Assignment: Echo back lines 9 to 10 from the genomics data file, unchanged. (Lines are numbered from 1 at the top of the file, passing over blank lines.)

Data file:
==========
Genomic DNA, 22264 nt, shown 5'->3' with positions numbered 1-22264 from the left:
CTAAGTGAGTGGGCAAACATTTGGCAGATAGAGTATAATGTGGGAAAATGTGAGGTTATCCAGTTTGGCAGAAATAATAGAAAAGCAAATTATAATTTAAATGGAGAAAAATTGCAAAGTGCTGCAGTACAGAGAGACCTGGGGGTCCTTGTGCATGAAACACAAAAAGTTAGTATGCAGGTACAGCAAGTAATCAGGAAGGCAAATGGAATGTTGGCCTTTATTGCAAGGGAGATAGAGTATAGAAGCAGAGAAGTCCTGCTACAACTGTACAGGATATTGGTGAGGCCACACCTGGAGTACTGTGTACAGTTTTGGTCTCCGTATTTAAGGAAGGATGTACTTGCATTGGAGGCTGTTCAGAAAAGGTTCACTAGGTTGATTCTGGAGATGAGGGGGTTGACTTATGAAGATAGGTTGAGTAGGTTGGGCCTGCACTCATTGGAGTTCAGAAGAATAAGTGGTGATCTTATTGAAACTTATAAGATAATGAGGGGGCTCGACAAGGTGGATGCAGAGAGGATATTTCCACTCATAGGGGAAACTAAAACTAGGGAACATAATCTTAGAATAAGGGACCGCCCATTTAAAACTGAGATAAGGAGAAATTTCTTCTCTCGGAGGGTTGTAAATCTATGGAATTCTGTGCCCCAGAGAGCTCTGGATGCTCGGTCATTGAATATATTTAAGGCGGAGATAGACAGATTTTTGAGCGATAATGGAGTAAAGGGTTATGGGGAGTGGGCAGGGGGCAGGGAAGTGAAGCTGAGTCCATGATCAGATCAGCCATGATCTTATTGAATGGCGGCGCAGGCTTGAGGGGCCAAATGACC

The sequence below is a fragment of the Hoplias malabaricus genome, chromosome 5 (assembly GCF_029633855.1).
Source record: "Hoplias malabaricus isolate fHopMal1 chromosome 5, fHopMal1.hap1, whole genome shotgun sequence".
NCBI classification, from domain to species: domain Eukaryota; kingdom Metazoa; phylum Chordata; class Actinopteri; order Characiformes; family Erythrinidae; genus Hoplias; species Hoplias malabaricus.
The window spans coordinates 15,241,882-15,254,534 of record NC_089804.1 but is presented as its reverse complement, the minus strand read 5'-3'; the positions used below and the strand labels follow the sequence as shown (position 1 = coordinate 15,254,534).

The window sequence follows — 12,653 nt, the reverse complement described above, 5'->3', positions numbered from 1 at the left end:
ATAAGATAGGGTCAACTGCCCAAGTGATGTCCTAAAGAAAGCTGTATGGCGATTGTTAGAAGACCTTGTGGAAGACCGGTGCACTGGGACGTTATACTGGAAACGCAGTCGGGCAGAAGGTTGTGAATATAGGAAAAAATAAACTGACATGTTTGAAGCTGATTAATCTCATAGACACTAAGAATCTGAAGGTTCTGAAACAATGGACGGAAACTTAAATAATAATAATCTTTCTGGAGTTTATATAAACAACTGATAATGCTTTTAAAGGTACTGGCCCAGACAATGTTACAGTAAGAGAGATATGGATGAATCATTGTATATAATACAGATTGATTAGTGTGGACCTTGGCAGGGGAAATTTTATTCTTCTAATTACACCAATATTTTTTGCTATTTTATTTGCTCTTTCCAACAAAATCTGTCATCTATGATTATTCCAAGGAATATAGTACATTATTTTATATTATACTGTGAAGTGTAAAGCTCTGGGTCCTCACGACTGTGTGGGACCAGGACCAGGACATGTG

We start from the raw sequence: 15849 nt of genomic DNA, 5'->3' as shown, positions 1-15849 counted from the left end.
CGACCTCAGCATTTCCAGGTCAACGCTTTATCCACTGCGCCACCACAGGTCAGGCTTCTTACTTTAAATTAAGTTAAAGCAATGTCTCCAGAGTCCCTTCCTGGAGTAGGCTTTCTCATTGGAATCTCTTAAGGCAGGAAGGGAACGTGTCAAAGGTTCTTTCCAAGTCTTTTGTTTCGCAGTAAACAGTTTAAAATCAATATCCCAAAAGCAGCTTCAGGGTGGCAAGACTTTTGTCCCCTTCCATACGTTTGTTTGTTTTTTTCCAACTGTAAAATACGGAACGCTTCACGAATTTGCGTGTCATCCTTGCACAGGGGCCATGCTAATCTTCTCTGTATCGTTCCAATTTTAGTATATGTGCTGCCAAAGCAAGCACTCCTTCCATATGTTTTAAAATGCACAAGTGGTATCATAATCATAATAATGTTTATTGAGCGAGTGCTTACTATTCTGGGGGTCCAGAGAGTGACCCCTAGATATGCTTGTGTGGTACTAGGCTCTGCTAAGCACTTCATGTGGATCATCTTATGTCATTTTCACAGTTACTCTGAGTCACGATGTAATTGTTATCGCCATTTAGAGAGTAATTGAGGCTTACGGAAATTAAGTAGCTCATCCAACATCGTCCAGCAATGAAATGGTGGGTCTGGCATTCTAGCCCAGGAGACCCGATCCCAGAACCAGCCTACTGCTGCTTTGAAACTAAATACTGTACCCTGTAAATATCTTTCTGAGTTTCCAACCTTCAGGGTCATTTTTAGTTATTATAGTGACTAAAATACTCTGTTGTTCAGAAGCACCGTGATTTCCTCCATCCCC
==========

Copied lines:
We start from the raw sequence: 15849 nt of genomic DNA, 5'->3' as shown, positions 1-15849 counted from the left end.
CGACCTCAGCATTTCCAGGTCAACGCTTTATCCACTGCGCCACCACAGGTCAGGCTTCTTACTTTAAATTAAGTTAAAGCAATGTCTCCAGAGTCCCTTCCTGGAGTAGGCTTTCTCATTGGAATCTCTTAAGGCAGGAAGGGAACGTGTCAAAGGTTCTTTCCAAGTCTTTTGTTTCGCAGTAAACAGTTTAAAATCAATATCCCAAAAGCAGCTTCAGGGTGGCAAGACTTTTGTCCCCTTCCATACGTTTGTTTGTTTTTTTCCAACTGTAAAATACGGAACGCTTCACGAATTTGCGTGTCATCCTTGCACAGGGGCCATGCTAATCTTCTCTGTATCGTTCCAATTTTAGTATATGTGCTGCCAAAGCAAGCACTCCTTCCATATGTTTTAAAATGCACAAGTGGTATCATAATCATAATAATGTTTATTGAGCGAGTGCTTACTATTCTGGGGGTCCAGAGAGTGACCCCTAGATATGCTTGTGTGGTACTAGGCTCTGCTAAGCACTTCATGTGGATCATCTTATGTCATTTTCACAGTTACTCTGAGTCACGATGTAATTGTTATCGCCATTTAGAGAGTAATTGAGGCTTACGGAAATTAAGTAGCTCATCCAACATCGTCCAGCAATGAAATGGTGGGTCTGGCATTCTAGCCCAGGAGACCCGATCCCAGAACCAGCCTACTGCTGCTTTGAAACTAAATACTGTACCCTGTAAATATCTTTCTGAGTTTCCAACCTTCAGGGTCATTTTTAGTTATTATAGTGACTAAAATACTCTGTTGTTCAGAAGCACCGTGATTTCCTCCATCCCC